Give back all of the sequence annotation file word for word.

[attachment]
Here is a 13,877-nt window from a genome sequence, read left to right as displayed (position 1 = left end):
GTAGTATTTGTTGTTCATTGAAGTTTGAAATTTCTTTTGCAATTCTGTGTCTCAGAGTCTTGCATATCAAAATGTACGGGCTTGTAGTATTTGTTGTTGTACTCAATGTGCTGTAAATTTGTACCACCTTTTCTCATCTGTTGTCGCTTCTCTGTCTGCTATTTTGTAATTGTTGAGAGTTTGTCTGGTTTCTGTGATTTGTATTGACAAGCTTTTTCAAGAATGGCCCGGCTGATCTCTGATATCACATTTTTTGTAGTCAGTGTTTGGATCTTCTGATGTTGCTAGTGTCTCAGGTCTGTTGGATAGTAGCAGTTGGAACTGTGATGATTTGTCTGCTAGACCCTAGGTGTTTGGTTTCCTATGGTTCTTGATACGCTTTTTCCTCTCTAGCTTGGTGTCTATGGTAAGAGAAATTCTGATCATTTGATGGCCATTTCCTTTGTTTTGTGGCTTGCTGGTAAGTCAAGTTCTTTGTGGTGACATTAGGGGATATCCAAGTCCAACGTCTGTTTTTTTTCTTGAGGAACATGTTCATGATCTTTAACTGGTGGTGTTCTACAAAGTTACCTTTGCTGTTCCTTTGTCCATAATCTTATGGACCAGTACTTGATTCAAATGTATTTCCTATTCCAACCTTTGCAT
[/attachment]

Here is a 13,877-nt window from a genome sequence, read left to right as displayed (position 1 = left end):
GTAGTATTTGTTGTTCATTGAAGTTTGAAATTTCTTTTGCAATTCTGTGTCTCAGAGTCTTGCATATCAAAATGTACGGGCTTGTAGTATTTGTTGTTGTACTCAATGTGCTGTAAATTTGTACCACCTTTTCTCATCTGTTGTCGCTTCTCTGTCTGCTATTTTGTAATTGTTGAGAGTTTGTCTGGTTTCTGTGATTTGTATTGACAAGCTTTTTCAAGAATGGCCCGGCTGATCTCTGATATCACATTTTTTGTAGTCAGTGTTTGGATCTTCTGATGTTGCTAGTGTCTCAGGTCTGTTGGATAGTAGCAGTTGGAACTGTGATGATTTGTCTGCTAGACCCTAGGTGTTTGGTTTCCTATGGTTCTTGATACGCTTTTTCCTCTCTAGCTTGGTGTCTATGGTAAGAGAAATTCTGATCATTTGATGGCCATTTCCTTTGTTTTGTGGCTTGCTGGTAAGTCAAGTTCTTTGTGGTGACATTAGGGGATATCCAAGTCCAACGTCTGTTTTTTTTCTTGAGGAACATGTTCATGATCTTTAACTGGTGGTGTTCTACAAAGTTACCTTTGCTGTTCCTTTGTCCATAATCTTATGGACCAGTACTTGATTCAAATGTATTTCCTATTCCAACCTTTGCAT